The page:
30-Minute Freeze-Frame Challenge #1: The Shining
30-Minute Freeze-Frame Challenge #2: A Clockwork Orange
Got all that? Good.
Blade Runner through The Incredible Suit's version of the Voight-Kampff test and see if it's a replicant or not. Ridley Scott seems as good a subject as any to subject to the intense scrutiny of the 30MFFC; as a director obsessed with stunning futuristic visuals, he must surely have envisaged that one day some prattling berk would come along and apply some arbitrary nonsense rules to the works of art over which he sweated blood for vast swathes of his life.
Before we start, at the last count there were 825 different versions of Blade Runner out there. The version I'm using is 'The Final Cut', as pictured above. So no squabbling.
And so without further ado, let's get arty.
0:30:00 Here's Rick "Black And" Deckard having a good yawn in a lift. Moody, yes. Interesting, no. Tragically, one second later, he whips round and draws his gun in an award-winning pose perfectly framed to please The Incredible Suit's eye. The rules are a cruel mistress, Scotty!
1:00:00 In a fight with Leon, the replicant whose face was designed by the Cruel Joke Department of the Tyrell Corporation, Rick is thrown against the windscreen of a car. This is probably the least remarkable shot in the whole sequence. Not looking good, is it?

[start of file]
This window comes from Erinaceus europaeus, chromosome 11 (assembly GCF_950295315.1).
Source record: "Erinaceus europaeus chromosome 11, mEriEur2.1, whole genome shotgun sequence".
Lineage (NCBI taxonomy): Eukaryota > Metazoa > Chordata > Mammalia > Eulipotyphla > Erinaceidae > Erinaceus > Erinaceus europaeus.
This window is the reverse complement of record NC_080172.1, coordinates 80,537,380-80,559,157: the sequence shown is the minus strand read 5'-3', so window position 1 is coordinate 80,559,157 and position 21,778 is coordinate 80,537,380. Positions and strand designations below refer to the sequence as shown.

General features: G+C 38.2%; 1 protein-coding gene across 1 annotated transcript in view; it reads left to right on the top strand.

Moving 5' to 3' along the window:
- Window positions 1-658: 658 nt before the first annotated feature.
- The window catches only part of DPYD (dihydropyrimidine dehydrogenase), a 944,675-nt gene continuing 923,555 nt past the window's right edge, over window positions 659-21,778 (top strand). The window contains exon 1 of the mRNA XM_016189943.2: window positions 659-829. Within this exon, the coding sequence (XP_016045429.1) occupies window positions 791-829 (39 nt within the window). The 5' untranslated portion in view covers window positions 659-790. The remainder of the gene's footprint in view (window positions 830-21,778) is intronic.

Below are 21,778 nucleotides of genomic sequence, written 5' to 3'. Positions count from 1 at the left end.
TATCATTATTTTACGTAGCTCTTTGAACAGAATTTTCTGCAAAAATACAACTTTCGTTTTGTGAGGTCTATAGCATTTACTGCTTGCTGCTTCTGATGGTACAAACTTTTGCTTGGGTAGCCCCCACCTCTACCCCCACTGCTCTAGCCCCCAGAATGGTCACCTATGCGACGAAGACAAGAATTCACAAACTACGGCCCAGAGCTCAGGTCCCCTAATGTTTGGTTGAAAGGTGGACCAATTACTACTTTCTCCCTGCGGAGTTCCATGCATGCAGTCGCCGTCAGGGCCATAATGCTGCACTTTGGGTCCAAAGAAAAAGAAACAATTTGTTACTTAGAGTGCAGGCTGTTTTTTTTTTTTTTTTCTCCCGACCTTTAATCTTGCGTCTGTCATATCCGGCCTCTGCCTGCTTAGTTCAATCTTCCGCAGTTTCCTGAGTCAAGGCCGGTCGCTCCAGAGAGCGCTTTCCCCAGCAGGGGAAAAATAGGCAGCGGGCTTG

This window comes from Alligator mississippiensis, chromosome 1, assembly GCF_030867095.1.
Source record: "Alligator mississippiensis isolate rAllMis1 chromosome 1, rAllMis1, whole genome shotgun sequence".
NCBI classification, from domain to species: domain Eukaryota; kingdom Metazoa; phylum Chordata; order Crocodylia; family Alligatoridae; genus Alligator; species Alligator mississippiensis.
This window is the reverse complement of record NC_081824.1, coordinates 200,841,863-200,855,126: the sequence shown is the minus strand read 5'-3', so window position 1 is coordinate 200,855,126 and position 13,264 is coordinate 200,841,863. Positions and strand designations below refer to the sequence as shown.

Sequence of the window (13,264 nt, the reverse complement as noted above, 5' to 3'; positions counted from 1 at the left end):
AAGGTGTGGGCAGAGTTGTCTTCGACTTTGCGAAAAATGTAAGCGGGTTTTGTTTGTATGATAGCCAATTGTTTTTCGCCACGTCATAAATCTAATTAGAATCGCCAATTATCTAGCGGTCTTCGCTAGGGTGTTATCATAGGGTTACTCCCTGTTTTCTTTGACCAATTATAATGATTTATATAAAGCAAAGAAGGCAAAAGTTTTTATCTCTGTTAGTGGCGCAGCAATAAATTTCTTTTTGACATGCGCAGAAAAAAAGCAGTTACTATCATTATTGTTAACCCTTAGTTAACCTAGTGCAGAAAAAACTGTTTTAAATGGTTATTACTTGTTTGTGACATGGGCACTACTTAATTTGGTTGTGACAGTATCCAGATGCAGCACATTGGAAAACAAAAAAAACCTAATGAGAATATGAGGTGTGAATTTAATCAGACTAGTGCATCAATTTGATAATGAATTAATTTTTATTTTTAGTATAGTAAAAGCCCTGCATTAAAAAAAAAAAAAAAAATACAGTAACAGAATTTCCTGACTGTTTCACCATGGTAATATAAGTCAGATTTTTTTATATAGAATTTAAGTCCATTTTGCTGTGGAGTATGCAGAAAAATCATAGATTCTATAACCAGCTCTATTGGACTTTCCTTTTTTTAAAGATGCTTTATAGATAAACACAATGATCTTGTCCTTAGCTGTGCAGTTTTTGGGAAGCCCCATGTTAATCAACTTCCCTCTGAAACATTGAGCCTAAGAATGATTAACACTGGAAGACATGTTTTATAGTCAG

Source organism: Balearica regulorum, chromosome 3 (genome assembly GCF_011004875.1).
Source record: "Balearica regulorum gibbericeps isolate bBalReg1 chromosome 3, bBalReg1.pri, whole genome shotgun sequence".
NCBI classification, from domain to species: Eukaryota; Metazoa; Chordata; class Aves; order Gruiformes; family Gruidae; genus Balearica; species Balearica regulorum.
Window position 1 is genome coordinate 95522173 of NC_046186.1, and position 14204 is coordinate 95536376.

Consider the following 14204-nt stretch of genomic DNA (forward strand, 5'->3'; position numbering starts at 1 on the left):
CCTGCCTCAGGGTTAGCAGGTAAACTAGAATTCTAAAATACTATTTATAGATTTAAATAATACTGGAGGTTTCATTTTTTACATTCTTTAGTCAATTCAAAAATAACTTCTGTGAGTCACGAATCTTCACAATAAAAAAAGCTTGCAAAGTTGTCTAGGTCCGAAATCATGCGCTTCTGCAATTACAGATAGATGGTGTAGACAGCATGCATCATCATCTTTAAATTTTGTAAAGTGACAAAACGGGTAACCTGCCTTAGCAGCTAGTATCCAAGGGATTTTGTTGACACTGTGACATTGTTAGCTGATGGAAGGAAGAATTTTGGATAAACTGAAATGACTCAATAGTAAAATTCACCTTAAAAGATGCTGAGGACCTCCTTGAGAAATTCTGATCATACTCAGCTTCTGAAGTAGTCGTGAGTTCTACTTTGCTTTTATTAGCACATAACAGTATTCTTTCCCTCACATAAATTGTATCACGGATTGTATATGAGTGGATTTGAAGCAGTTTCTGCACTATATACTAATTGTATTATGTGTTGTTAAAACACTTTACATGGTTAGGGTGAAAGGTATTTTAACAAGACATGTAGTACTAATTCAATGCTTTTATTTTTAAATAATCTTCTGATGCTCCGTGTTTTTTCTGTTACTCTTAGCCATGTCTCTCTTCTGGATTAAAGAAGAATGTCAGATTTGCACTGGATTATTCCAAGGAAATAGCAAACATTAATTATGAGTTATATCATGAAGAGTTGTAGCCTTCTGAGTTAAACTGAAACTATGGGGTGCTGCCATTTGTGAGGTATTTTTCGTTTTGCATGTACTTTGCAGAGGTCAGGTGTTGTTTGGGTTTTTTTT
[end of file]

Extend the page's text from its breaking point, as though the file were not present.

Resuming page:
1:30:00 Here's a staircase. A moodily lit staircase, to be fair, but a staircase nevertheless.
At last. I was beginning to think I was wasting my time with this feature, and although I obviously am, at least Blade Runner demonstrates that even the artiest and fartiest films struggle to meet the strict criteria of The Incredible Suit's 30-Minute Freeze-Frame Challenge.
So Kubrick's crown remains untouched. Who else will step up to try and take it? Leave your suggestions in the comments below and we'll see if death or glory or a silly picture of a man in a dunce hat awaits your choice.
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